Let’s talk. A lot of you have been emailing me. Many of you are learning how to crochet online, often by watching videos–which is so amazing!
I love that my favorite hobby is your favorite hobby too. And I also love that there are a variety of means to learn the craft—this blog is one of them. But here is what makes me really sad: A lot of you are also emailing me that you don’t know how to read a crochet pattern…not that you haven’t learned yet, but that you CAN’T.
And because you can’t, you can’t do a lot of other things… like crochet any amazing project you want or learn a new technique. You also have one huge problem when you get stuck in a pattern that you only learned on a video—you have to find the exact spot in the video to resolve your dilemma. And who has time for that? You could be crocheting!
Today is the day we change all that. Today, the buck stops here. You are going to learn to read a pattern. And guess what? It’s not so horrible. It’s not a foreign language. And you can totally do this.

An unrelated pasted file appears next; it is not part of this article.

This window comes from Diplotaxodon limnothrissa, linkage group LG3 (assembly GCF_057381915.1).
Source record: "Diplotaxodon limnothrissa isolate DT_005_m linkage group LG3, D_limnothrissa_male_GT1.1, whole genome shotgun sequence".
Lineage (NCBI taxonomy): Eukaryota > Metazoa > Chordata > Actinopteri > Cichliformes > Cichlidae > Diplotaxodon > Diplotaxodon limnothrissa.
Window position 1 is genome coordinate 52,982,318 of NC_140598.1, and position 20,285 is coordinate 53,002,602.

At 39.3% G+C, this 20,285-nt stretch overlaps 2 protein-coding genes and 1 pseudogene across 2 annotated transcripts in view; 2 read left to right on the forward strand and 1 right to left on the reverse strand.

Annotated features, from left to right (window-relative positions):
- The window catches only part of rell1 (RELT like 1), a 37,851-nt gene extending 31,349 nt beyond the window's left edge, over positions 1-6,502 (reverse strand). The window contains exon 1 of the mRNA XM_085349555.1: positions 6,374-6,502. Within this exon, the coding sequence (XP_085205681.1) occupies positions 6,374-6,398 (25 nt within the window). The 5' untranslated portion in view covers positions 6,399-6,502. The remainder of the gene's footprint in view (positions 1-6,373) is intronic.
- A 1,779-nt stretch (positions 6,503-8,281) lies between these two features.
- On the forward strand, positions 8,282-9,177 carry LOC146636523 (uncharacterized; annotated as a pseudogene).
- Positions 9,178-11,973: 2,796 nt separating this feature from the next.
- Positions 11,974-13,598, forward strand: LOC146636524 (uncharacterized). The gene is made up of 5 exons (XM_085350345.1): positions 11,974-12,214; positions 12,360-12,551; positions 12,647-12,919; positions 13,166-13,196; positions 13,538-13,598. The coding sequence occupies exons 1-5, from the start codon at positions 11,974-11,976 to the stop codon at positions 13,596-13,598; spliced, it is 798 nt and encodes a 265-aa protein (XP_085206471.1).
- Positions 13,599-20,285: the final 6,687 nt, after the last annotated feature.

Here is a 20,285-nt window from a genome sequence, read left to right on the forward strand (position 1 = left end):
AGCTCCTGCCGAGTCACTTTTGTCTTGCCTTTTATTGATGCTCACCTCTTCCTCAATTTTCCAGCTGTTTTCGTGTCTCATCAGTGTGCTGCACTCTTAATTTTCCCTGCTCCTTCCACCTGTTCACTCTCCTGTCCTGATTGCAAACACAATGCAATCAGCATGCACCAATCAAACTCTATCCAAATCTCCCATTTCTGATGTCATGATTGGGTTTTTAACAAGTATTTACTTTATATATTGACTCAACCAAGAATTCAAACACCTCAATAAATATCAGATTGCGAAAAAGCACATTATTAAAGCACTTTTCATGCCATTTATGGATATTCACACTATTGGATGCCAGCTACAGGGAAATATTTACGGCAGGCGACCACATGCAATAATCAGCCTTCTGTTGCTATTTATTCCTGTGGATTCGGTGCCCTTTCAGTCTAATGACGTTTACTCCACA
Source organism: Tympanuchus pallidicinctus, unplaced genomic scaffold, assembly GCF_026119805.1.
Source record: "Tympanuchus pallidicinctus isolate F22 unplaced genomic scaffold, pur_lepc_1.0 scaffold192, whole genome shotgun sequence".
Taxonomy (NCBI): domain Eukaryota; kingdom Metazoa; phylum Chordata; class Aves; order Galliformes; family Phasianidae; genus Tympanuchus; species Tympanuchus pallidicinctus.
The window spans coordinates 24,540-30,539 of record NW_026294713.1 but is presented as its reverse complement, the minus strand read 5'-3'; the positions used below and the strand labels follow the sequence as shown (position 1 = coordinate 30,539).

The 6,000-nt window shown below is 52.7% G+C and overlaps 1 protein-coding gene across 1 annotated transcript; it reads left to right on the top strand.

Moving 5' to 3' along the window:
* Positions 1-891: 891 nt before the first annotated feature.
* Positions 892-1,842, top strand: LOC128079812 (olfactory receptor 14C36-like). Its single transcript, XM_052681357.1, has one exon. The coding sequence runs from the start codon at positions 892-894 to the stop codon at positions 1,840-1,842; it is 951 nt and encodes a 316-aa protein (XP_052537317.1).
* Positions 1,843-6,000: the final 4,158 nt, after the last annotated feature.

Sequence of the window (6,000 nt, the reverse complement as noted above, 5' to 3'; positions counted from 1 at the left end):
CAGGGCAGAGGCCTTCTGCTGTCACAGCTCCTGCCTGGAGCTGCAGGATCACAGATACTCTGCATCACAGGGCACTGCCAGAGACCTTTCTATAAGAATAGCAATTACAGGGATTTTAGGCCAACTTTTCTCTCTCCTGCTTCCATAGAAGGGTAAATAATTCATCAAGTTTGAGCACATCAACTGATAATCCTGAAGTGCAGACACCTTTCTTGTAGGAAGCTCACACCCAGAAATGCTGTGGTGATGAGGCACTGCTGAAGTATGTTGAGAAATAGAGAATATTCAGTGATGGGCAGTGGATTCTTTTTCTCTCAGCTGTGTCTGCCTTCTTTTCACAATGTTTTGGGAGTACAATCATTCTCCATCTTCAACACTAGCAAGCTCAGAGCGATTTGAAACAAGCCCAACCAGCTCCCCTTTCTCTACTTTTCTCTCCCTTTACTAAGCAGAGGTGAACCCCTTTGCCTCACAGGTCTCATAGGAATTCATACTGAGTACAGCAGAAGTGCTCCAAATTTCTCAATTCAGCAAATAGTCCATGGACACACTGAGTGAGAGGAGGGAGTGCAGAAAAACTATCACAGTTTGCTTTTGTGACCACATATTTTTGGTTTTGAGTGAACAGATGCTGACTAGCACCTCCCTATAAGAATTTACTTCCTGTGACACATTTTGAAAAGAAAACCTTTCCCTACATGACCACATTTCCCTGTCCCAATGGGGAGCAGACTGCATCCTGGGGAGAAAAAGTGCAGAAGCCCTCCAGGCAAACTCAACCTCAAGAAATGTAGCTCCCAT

I learned to crochet as a child from a grandmother who didn’t speak English well. She didn’t know how to read a pattern, so she couldn’t teach me to do that. When I was about 10 years old or so, I found a pattern in a magazine for a bear that I wanted to make. I had the yarn. My grandma lived 4 hours away and FaceTime hadn’t been invented yet.
So I learned how to read the pattern myself and made the bear. I was so very proud of that bear. And you are going to be pretty proud of yourself too. If 10 year old me can learn to read a pattern, so can you. We’re going to do this together.
How to Read a Crochet Pattern: First Things First
First off, let’s be clear. A written pattern is simply a means for a designer to communicate with a reader a set of instructions. If you take it one segment at a time, understanding one piece at a time, you will get this. Think of it as de-coding.
And if you have to totally retell the story or translate it into different words that make sense to you–that is completely ok! I do this all the time. I’ve been crocheting for 40+ years and I often still have a conversation in my head that goes like “pattern says X and X, but what it really means is to do this and then repeat it until I get to the end”.
Second, I am teaching you how to understand patterns written in American English terminology and standards. If you are looking at a pattern written in different terminology and standards it may read a bit differently. In time, learning how to read a crochet pattern gets easier and you will be able to understand a wide variety of written crochet patterns.